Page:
It's Friday May 24, 2013
Harley is 22. He is not only Dr. Sherri Hicks’ oldest patient but the oldest cat she’s ever seen in Oriental or anywhere else. Cats usually have a lifespan of around 15-17 years, but Harley has beaten the odds by more than half a decade.Harley getting a routine checkup from Dr Sherri Hicks. Sherri has been taking care of Harley for almost a decade. On this visit, she confirmed Harley was “definitely my oldest patient” – for the past 4 years.
By the human-years-to-cat-years calculation, Harley would be a 105 year old human. “He’s like one of those people you see on TV,” says Dr. Hicks.
The Today Show has not called. But a bigger honor awaits. For being a survivor – in a foreign land, no less, Harley is Mister May… Pet of the Month.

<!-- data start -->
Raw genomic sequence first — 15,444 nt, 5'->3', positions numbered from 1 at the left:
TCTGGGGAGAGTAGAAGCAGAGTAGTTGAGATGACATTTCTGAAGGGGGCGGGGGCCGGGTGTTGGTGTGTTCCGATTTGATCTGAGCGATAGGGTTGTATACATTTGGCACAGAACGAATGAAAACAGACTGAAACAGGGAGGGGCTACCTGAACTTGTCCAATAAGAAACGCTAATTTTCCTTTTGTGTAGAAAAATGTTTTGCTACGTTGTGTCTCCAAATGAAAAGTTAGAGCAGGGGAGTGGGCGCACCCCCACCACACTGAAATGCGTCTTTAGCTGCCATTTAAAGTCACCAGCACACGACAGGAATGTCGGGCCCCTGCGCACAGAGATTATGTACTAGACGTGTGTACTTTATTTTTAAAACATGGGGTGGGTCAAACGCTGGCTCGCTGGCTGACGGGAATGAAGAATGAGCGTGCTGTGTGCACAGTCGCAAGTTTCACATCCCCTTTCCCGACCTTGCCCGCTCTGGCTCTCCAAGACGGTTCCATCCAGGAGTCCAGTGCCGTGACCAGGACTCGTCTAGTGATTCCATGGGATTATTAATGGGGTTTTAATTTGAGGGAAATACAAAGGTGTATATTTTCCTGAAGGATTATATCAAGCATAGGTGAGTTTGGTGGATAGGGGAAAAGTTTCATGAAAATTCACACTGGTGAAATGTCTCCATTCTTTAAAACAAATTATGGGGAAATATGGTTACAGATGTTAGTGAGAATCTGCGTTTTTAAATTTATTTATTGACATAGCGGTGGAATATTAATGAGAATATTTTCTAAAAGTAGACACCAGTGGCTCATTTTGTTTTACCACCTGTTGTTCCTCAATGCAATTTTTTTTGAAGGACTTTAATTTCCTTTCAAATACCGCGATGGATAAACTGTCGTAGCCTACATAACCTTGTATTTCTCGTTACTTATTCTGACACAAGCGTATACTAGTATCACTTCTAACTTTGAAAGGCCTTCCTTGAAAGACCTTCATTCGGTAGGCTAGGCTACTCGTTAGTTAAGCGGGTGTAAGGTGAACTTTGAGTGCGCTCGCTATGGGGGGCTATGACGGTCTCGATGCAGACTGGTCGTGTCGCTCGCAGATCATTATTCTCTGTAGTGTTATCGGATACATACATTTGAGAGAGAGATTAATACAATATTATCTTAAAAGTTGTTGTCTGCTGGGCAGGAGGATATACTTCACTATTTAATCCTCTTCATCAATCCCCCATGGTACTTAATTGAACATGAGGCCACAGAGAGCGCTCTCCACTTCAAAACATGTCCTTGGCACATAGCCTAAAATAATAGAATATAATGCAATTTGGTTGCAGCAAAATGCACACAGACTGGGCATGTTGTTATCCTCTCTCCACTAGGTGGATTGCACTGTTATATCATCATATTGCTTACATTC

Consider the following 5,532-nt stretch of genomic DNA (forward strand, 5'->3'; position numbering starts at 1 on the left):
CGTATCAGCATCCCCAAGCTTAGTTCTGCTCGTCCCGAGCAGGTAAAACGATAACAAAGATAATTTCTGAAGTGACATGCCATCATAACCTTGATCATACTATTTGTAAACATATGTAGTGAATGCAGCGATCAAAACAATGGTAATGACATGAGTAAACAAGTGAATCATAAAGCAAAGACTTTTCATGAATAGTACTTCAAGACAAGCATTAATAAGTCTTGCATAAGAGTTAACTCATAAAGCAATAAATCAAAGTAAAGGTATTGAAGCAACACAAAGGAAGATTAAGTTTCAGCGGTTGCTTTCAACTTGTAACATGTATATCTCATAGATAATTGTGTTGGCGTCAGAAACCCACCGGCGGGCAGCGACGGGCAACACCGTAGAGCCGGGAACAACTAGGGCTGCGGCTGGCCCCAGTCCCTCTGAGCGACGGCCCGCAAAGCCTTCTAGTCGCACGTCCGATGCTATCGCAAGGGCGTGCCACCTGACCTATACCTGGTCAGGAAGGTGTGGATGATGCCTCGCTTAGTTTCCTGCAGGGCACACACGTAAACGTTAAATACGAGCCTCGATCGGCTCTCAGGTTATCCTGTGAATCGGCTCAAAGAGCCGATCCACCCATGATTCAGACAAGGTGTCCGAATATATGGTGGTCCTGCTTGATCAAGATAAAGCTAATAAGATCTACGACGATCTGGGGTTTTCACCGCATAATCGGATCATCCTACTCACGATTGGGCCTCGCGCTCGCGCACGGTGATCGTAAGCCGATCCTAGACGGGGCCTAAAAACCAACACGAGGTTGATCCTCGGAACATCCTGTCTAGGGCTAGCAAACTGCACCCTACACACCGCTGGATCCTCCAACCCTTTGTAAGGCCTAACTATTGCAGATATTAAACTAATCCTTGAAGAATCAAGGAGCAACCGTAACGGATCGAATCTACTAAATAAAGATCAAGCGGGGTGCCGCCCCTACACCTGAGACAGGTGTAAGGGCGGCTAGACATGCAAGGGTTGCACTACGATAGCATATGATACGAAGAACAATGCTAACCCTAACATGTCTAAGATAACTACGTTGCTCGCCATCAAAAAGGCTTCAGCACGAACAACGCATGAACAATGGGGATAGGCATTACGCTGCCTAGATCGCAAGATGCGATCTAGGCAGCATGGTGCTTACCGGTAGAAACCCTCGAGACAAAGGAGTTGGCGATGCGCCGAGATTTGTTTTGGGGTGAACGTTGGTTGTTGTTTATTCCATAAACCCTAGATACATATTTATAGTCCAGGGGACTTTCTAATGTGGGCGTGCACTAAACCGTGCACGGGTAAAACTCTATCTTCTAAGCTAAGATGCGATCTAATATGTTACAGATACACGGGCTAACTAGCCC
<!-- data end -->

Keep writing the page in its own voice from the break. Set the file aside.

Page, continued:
That Harley exists at all comes as a surprise to many who come to the home he shares at TownDock.net headquarters with one of the town’s more well-known canines – Jack.
As a result, the first words Harley hears from many first-time visitors are, “You have a cat, too?” When they get over that surprise, the visitors’ next reaction is usually to laugh, because Harley is – there’s no delicate way to put this – Harley is one seriously scrawny feline.Harley’s slow gait.
He recently weighed in at all of 4 pounds. Harley’s people, Keith and Melinda, swear that they do in fact feed him. Often. His ability to command a feeding is finely honed.. (more about that in a moment.) For the record, Harley was never a large cat. He has simply shrunk since his prime.
He’s also slowed down. Gone are the days when he could trap a salamander on the deck, then tuck it under the dining room rug as part of a one-cat game of hide and seek. Also gone are the interpretive dances in which Harley pounced on reflected light on the floor. He stopped doing those about 2 years ago… at the ripe age of 20.
These days, instead of that silky feline pounce, his gait’s become a rolling stroll. His dragging hind claws click and clack on the hardwood floor as he slinks between food bowl and woodstove.Old Cat, New Tricks